A man once said to Jesus: “I do believe; help me overcome my unbelief” (Mark 9:24). I resonate with that. I do believe, I really do, but I still have doubts and there are moments when I struggle to believe.
I used to think that having doubts was a sign of a weak and unravelling faith – now I’m not so sure. Not only am I finding that overcoming doubts enriches and strengthens my faith, I’m increasingly aware that the doubt can be an indicator of a strong faith.
Doubt often scares me, but it seems that Jesus is able to cope with it. Take the Great Commission, for example (Matthew 28:16-20). Here is Jesus giving his followers a world-changing mission with eternal implications and we discover that some of them doubted. We don’t know the nature of their doubt, but whatever it was Jesus took it all in his stride; so I’m confident he’ll do the same with us.
The author and theologian George MacDonald once said: “Doubt can be a tool in God’s hand wielded, in the lives of those who allow it, for the strengthening, not the destruction of faith.” That certainly rings true in my experience. I have doubted many things, including the existence of God, the resurrection of Jesus, and God’s willingness to forgive me (even after I did that). Through each of these periods of doubts my faith only narrowly survived, but in overcoming them, I found that my faith had become a much stronger and more deeply-rooted faith.
However, doubt is not just something in the past for me, it’s a present reality. I’ve been wrestling with my current doubt for several years now. It is this – I have no doubts whatsoever concerning the existence of God, but as I read the Old Testament, I do doubt the goodness of God. This one has, and still is, tying me up in knots.
For me, the Bible is both the source of the majority of my doubts about God and the majority of my reassurances about God. When I read the Bible, simultaneously, the doubts I have about God are multiplied and appeased! My faith is weakened and strengthened. It’s a tension I struggle to deal with.
This however doesn’t demonstrate a weak faith; quite the opposite in fact. If I didn’t believe that God existed, I wouldn’t have these doubts. If I didn’t want to take the Bible seriously I wouldn’t have these doubts. If I didn’t believe that God was good and loving I wouldn’t have these doubts. Having doubts about God is not necessarily a sign of a weak faith. I have these doubts because of my deep-rooted faith in God.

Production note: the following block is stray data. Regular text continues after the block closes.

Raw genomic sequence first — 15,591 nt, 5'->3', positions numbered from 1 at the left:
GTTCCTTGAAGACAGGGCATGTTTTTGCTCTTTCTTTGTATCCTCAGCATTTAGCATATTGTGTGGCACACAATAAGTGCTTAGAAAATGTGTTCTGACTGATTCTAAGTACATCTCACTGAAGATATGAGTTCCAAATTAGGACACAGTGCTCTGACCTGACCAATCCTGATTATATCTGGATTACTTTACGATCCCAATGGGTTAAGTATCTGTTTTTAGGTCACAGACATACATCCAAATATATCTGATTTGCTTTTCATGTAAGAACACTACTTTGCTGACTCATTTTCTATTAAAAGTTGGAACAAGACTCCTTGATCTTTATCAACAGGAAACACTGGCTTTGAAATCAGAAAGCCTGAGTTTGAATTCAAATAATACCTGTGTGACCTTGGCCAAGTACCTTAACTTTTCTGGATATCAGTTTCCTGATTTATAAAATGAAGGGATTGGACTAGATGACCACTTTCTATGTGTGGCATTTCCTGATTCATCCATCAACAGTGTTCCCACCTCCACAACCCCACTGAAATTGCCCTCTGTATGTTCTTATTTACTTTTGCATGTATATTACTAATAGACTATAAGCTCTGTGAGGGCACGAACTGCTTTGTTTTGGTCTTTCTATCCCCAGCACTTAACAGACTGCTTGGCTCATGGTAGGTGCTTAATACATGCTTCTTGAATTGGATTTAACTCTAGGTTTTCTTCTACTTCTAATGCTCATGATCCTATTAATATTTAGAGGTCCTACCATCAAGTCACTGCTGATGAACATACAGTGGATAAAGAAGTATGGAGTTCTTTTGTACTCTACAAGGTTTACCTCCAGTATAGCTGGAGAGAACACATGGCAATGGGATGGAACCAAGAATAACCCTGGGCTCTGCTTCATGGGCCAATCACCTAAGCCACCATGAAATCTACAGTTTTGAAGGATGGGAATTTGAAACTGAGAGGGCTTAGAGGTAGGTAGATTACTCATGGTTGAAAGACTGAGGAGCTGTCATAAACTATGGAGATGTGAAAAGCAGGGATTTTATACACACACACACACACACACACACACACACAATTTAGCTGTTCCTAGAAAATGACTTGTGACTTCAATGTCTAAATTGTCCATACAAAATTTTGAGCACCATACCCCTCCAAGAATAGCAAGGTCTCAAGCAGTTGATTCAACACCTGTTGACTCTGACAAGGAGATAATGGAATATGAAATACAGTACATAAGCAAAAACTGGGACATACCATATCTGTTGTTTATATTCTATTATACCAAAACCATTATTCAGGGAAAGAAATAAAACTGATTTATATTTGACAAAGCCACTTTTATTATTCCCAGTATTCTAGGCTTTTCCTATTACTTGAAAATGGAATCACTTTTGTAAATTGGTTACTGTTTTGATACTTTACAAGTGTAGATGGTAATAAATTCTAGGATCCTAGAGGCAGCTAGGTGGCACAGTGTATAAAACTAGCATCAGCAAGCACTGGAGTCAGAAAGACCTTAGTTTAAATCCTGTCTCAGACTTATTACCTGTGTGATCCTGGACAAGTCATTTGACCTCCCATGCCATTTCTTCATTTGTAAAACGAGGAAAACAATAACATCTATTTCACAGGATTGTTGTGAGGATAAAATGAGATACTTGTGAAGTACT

But there is a negative side to doubt. James describes a person who doubts as “unstable” and “a wave of the sea, blown and tossed by the wind”. And although it’s true to say that my faith has been strengthened, by doubt more than anything else, doubt – particularly ongoing doubt – isn’t always constructive.
The question I’m wrestling with is this: is God a moral monster? Given the nature of my doubt, I had originally put it down as an academic question – a matter of the head, one which I could leave on the sidelines and explore in more detail when I had the time. But of course, it’s not just a matter of the head, is it? I now realise that this doubt deeply affects my relationship with God.
That’s unsurprising; if I have a little doubt-creature jumping up and down in my head whispering that God is a moral monster, that’s going to have an impact. As a result my ability to worship God in corporate gatherings has suffered and my prayer life has floundered. The head cannot be separated from the heart. Complex theological questions cannot be isolated from a living (hopefully) transformative day-to-day relationship with God.
So, although I’m learning that doubt can be good, I’m also learning that I must not let it fester. I’ve discovered that there isn’t a five-step approach to dealing with doubt; sometimes reading books helps, sometimes talking with friends, sometimes a revelation from God as I walk by the sea. I’ve run out of space, but I hope, in the comments below, you and others will share your experiences. Not only on the doubts you’ve had, but also on how you’ve overcome them and woven doubt into you faith-narrative.
(Photo via Creation Swap)